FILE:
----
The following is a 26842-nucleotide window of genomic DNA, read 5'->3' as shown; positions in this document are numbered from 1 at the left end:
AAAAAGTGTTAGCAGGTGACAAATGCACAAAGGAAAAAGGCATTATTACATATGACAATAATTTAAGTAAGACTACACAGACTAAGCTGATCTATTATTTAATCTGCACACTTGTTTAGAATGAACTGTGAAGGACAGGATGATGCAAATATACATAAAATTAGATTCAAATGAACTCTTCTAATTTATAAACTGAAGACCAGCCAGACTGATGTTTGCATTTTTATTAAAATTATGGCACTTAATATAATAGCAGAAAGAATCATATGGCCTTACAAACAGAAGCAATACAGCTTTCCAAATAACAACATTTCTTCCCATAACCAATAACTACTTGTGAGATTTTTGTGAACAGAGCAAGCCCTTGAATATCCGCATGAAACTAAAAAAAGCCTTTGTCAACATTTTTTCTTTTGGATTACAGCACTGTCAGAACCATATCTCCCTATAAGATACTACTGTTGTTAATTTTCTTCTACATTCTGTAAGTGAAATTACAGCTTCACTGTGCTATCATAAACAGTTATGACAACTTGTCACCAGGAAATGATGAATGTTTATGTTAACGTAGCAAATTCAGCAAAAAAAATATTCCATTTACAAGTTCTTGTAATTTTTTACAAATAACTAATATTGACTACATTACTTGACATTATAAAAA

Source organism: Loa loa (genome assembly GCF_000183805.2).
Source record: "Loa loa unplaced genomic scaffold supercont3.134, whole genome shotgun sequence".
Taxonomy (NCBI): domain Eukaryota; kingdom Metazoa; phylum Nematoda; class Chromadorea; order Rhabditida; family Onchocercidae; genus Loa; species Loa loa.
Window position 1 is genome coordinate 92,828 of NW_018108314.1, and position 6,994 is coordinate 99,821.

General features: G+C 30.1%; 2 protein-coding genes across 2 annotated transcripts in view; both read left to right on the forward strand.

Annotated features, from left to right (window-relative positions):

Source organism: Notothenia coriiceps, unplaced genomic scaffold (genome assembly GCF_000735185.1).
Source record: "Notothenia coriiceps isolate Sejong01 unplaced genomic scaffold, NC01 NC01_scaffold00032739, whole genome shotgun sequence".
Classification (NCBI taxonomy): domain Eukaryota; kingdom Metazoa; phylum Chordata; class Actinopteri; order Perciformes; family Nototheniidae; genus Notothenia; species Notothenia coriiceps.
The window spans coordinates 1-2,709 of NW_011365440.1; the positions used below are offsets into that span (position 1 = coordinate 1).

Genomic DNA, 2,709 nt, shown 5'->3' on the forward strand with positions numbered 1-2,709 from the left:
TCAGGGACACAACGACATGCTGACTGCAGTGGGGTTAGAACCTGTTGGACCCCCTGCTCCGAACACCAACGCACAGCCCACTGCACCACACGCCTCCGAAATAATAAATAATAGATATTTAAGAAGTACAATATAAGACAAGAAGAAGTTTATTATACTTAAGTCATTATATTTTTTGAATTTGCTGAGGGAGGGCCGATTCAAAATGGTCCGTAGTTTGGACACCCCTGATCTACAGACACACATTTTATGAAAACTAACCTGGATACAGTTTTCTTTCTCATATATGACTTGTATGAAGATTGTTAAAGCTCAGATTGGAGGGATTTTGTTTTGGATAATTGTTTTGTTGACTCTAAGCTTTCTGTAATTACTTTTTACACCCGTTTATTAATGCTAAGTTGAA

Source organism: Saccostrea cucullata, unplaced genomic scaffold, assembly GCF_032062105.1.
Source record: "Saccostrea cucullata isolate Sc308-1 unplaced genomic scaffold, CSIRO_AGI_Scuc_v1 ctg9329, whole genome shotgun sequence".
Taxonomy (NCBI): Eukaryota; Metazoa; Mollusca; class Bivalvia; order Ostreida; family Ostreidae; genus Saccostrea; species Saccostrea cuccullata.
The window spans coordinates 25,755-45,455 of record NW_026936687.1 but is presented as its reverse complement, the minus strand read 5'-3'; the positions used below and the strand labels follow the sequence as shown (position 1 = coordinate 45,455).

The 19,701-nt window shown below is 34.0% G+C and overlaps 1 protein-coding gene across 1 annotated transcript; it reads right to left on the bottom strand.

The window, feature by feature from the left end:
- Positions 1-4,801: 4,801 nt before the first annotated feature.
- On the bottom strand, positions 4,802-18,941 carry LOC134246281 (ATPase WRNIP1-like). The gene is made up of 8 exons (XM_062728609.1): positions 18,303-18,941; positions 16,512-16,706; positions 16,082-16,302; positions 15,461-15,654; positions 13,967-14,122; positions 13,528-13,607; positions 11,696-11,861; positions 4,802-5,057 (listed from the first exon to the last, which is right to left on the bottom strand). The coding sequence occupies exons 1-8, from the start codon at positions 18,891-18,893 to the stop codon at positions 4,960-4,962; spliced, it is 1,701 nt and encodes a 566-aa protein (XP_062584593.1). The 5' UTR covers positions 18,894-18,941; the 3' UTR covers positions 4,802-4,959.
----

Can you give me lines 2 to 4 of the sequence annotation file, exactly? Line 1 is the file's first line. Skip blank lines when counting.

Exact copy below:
AAAAAGTGTTAGCAGGTGACAAATGCACAAAGGAAAAAGGCATTATTACATATGACAATAATTTAAGTAAGACTACACAGACTAAGCTGATCTATTATTTAATCTGCACACTTGTTTAGAATGAACTGTGAAGGACAGGATGATGCAAATATACATAAAATTAGATTCAAATGAACTCTTCTAATTTATAAACTGAAGACCAGCCAGACTGATGTTTGCATTTTTATTAAAATTATGGCACTTAATATAATAGCAGAAAGAATCATATGGCCTTACAAACAGAAGCAATACAGCTTTCCAAATAACAACATTTCTTCCCATAACCAATAACTACTTGTGAGATTTTTGTGAACAGAGCAAGCCCTTGAATATCCGCATGAAACTAAAAAAAGCCTTTGTCAACATTTTTTCTTTTGGATTACAGCACTGTCAGAACCATATCTCCCTATAAGATACTACTGTTGTTAATTTTCTTCTACATTCTGTAAGTGAAATTACAGCTTCACTGTGCTATCATAAACAGTTATGACAACTTGTCACCAGGAAATGATGAATGTTTATGTTAACGTAGCAAATTCAGCAAAAAAAATATTCCATTTACAAGTTCTTGTAATTTTTTACAAATAACTAATATTGACTACATTACTTGACATTATAAAAA

Source organism: Loa loa (genome assembly GCF_000183805.2).
Source record: "Loa loa unplaced genomic scaffold supercont3.134, whole genome shotgun sequence".